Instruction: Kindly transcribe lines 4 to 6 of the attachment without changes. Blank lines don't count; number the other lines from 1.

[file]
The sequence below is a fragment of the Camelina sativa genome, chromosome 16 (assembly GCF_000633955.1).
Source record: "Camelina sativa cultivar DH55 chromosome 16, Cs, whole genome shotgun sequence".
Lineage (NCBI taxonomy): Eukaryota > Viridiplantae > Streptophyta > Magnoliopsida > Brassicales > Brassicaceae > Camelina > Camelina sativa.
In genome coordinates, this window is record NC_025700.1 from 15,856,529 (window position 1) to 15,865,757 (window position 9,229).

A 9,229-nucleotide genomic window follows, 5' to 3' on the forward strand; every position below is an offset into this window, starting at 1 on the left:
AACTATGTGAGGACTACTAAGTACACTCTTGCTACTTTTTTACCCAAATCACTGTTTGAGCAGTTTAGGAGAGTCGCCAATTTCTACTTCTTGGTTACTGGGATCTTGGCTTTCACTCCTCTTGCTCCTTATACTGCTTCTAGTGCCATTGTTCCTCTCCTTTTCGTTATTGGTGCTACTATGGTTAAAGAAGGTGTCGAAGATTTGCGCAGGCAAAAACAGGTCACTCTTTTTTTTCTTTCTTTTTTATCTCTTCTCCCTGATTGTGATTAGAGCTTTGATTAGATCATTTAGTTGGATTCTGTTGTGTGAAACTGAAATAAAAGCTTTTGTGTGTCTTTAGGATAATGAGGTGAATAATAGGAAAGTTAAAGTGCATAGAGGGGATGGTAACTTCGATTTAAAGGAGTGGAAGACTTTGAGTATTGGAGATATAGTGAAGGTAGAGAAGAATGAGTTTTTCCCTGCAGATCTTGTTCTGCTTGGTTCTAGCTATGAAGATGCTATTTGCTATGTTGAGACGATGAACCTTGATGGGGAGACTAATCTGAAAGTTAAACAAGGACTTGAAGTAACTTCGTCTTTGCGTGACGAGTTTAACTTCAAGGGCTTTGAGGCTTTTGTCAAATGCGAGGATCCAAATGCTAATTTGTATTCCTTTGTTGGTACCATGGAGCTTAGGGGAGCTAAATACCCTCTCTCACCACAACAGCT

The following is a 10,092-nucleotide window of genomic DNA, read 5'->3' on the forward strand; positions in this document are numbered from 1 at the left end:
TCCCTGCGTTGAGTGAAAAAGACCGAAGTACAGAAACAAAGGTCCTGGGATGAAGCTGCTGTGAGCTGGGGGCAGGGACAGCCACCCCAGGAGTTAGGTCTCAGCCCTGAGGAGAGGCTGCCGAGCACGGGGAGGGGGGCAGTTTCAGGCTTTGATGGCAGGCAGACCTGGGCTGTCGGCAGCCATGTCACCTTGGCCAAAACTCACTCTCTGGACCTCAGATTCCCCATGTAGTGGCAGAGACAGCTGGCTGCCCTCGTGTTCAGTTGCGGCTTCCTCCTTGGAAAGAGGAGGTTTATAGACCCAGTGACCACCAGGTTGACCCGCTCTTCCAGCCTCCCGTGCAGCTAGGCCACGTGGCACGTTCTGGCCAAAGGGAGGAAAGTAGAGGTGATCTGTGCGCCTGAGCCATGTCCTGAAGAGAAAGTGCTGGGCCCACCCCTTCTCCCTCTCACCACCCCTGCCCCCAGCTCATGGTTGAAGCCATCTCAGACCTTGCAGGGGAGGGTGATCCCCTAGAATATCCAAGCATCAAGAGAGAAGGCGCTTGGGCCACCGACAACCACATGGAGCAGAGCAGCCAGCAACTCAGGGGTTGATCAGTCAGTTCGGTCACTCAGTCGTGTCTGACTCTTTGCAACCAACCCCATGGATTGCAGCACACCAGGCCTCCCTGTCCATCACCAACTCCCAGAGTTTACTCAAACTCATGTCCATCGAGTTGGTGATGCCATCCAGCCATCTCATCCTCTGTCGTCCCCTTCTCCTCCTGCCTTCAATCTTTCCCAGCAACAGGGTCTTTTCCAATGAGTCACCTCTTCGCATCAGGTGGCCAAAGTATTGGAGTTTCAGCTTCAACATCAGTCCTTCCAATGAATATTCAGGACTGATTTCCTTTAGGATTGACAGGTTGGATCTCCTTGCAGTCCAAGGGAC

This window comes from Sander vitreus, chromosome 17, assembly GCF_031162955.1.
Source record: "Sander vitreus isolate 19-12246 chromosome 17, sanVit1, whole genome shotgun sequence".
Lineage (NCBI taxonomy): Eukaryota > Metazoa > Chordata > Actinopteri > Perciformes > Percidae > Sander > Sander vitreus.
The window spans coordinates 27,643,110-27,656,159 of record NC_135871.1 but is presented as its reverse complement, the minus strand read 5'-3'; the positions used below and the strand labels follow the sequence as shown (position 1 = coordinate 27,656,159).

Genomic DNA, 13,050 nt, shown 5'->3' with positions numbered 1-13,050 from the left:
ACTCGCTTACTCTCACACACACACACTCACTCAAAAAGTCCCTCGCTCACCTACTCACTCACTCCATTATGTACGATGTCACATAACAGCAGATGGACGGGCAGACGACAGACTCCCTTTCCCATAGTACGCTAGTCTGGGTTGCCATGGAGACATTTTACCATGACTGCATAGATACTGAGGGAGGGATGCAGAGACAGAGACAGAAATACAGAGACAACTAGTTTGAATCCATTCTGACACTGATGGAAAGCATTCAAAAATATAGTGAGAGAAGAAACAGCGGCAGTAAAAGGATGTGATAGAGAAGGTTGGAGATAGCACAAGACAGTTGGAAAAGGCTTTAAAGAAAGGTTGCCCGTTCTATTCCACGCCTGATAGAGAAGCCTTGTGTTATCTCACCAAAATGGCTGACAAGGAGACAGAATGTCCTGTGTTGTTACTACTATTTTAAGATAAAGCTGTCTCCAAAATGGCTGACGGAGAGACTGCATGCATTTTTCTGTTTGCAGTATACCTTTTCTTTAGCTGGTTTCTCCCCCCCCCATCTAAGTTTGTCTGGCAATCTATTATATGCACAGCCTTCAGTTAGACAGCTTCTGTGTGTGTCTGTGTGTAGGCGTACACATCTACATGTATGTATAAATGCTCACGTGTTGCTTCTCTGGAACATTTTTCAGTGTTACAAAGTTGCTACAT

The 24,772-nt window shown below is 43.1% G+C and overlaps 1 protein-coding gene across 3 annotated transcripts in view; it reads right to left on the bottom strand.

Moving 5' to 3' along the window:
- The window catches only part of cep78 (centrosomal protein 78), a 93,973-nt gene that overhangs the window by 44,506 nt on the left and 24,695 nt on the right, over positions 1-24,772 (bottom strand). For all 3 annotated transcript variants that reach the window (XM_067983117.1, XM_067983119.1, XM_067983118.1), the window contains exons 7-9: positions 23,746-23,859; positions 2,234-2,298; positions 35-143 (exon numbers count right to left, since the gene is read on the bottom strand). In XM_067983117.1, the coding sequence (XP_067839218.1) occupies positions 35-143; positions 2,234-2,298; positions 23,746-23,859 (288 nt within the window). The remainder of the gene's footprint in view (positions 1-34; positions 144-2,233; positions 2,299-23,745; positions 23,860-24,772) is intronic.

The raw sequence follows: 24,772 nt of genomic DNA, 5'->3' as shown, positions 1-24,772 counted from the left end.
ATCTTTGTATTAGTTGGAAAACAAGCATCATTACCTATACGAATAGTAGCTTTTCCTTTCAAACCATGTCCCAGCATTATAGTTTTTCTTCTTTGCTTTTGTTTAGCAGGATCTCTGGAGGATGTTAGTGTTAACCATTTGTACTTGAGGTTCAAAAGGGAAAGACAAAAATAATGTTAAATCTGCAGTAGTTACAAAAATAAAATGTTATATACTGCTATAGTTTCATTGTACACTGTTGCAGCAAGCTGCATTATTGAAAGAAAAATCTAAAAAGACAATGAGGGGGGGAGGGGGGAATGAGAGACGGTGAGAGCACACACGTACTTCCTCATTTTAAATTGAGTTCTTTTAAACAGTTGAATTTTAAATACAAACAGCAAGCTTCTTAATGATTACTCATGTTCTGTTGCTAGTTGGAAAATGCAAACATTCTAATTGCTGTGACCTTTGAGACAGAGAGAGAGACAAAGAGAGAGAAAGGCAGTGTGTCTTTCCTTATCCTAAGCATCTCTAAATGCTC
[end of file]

In genome coordinates, this window is record NC_025700.1 from 15,856,529 (window position 1) to 15,865,757 (window position 9,229).

A 9,229-nucleotide genomic window follows, 5' to 3' on the forward strand; every position below is an offset into this window, starting at 1 on the left:
AACTATGTGAGGACTACTAAGTACACTCTTGCTACTTTTTTACCCAAATCACTGTTTGAGCAGTTTAGGAGAGTCGCCAATTTCTACTTCTTGGTTACTGGGATCTTGGCTTTCACTCCTCTTGCTCCTTATACTGCTTCTAGTGCCATTGTTCCTCTCCTTTTCGTTATTGGTGCTACTATGGTTAAAGAAGGTGTCGAAGATTTGCGCAGGCAAAAACAGGTCACTCTTTTTTTTCTTTCTTTTTTATCTCTTCTCCCTGATTGTGATTAGAGCTTTGATTAGATCATTTAGTTGGATTCTGTTGTGTGAAACTGAAATAAAAGCTTTTGTGTGTCTTTAGGATAATGAGGTGAATAATAGGAAAGTTAAAGTGCATAGAGGGGATGGTAACTTCGATTTAAAGGAGTGGAAGACTTTGAGTATTGGAGATATAGTGAAGGTAGAGAAGAATGAGTTTTTCCCTGCAGATCTTGTTCTGCTTGGTTCTAGCTATGAAGATGCTATTTGCTATGTTGAGACGATGAACCTTGATGGGGAGACTAATCTGAAAGTTAAACAAGGACTTGAAGTAACTTCGTCTTTGCGTGACGAGTTTAACTTCAAGGGCTTTGAGGCTTTTGTCAAATGCGAGGATCCAAATGCTAATTTGTATTCCTTTGTTGGTACCATGGAGCTTAGGGGAGCTAAATACCCTCTCTCACCACAACAGCT